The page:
We compiled these tips by asking former and current Honours students what kind of advice they would give to students who are considering applying for the Honours program. We thank Taryn Blaney, Hector Demarco, Tessa Devakos, Luke Frymire, Emma Kinakin, Bruna Kopic, Daniel Lake, Ben Lukenchuck, Jerome Lyons, Sydney Rowe, Ryan Scott, and Brooklynn Trimble for their thoughtful advice.

General tips (BA or BSc):

  • Be sure to complete most required courses by 3rd year; you do not want to be in too many courses while taking ECON 499.
  • Take some interesting electives so you’re not taking all the required courses at once! Careers in economics will depend on your ability to apply your knowledge to real world problems.
  • Try taking some summer courses. They are super helpful to get ahead or catch-up on degree requirements, or even just to lighten the work load in the fall and spring sessions.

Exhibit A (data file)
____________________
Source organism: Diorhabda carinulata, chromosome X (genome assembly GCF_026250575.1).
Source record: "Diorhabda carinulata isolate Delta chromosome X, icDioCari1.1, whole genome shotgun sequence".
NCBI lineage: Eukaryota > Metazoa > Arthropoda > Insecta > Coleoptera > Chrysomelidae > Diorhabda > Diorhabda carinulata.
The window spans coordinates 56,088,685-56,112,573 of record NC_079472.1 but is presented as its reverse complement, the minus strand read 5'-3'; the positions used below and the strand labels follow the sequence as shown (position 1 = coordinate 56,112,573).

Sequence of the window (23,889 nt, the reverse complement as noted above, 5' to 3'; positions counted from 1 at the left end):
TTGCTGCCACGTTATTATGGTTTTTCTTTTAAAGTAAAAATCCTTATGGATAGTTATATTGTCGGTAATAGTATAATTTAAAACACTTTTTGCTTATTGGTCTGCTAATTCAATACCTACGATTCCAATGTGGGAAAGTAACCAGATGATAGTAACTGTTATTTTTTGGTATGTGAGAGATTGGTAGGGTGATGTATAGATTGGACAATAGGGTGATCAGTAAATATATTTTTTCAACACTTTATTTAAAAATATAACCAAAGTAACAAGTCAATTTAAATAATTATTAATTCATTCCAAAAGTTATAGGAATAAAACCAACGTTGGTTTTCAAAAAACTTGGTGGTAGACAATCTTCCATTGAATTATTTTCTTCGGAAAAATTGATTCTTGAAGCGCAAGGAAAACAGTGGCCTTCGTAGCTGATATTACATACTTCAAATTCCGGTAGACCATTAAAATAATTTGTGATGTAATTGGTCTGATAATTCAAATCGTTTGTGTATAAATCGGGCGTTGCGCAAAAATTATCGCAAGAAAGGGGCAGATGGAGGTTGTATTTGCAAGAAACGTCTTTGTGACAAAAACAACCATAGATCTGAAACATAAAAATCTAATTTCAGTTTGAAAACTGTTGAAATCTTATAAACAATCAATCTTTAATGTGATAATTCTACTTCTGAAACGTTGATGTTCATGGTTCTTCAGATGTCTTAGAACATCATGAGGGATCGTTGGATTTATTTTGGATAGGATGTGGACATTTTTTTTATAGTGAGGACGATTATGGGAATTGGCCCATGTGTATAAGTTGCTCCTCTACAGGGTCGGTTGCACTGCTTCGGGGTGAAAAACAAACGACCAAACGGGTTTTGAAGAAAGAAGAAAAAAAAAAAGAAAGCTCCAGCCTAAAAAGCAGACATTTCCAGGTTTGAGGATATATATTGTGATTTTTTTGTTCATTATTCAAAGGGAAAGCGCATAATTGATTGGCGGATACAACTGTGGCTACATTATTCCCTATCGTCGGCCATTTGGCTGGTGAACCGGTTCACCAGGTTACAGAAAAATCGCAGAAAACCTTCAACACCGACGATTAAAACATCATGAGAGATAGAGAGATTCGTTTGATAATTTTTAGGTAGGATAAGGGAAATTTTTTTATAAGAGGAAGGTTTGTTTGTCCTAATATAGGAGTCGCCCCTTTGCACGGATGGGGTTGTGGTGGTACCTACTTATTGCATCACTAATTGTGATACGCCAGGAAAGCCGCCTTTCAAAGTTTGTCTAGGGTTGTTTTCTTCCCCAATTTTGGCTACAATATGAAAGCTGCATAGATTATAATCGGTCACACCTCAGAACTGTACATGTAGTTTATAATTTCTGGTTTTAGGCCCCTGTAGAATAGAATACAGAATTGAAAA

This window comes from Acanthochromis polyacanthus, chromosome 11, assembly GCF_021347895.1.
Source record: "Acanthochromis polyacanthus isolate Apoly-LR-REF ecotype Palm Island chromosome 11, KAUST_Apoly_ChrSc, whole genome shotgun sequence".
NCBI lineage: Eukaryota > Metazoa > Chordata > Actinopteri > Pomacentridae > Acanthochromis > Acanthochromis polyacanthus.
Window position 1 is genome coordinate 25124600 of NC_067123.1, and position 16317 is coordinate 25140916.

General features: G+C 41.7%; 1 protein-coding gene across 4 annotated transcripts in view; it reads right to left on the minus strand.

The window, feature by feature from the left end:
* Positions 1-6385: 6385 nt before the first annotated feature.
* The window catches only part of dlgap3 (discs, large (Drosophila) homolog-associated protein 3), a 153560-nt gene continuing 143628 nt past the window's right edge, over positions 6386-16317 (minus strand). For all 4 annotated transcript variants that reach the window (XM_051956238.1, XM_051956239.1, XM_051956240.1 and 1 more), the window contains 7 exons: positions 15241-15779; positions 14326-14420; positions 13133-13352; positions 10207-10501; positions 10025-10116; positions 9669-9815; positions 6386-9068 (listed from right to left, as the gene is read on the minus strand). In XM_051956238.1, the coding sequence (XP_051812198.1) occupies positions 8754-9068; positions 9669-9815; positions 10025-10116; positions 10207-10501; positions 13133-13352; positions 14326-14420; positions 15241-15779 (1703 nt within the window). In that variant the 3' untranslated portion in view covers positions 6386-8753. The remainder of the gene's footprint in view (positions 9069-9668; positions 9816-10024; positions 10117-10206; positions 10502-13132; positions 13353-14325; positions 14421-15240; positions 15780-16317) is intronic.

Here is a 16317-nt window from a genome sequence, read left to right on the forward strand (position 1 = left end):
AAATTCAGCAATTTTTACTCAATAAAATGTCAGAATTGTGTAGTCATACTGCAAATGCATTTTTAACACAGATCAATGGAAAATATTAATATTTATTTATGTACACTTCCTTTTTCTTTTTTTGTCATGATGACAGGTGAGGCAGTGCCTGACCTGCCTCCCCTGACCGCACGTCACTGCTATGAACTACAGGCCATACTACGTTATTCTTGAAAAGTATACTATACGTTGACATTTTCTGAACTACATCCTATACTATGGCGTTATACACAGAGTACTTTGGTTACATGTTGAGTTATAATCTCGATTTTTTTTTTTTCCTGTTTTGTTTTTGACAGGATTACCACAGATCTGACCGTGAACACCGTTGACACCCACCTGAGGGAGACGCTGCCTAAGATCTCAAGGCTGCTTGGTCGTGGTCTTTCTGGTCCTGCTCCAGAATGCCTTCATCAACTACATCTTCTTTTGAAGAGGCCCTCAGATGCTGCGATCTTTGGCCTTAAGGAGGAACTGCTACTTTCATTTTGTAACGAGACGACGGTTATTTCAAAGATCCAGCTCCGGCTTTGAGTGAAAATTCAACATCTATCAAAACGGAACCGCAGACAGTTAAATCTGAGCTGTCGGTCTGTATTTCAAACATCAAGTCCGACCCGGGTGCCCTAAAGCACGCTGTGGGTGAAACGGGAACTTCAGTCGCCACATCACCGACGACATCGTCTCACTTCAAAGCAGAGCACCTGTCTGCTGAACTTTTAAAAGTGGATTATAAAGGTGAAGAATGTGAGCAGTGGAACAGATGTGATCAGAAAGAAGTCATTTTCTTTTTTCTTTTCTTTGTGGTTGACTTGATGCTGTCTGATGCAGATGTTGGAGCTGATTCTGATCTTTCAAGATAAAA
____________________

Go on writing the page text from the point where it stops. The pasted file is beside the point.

• Don’t fear having your writing torn apart. This was the most helpful thing I left the honours seminar with: the ability to write scientifically in the style of Economics. 
  • Think of a thesis topic and supervisor early!

Tips from BA Honours students:

  • Take courses that are part of a sequence (e.g. ECON 103, 203 and 313; 104 and 204; and 245, 246 and 345/365) as fast as you can, so that you don’t have to go back to review the material so often.
  • Even if you don’t take ECON 400, ECON 350, or ECON365 you should take MATH 208 as an elective.
  • Think about taking CSC in your second year in your program, so that your programming skills are fresh in your mind when you need them in your 3rd or 4th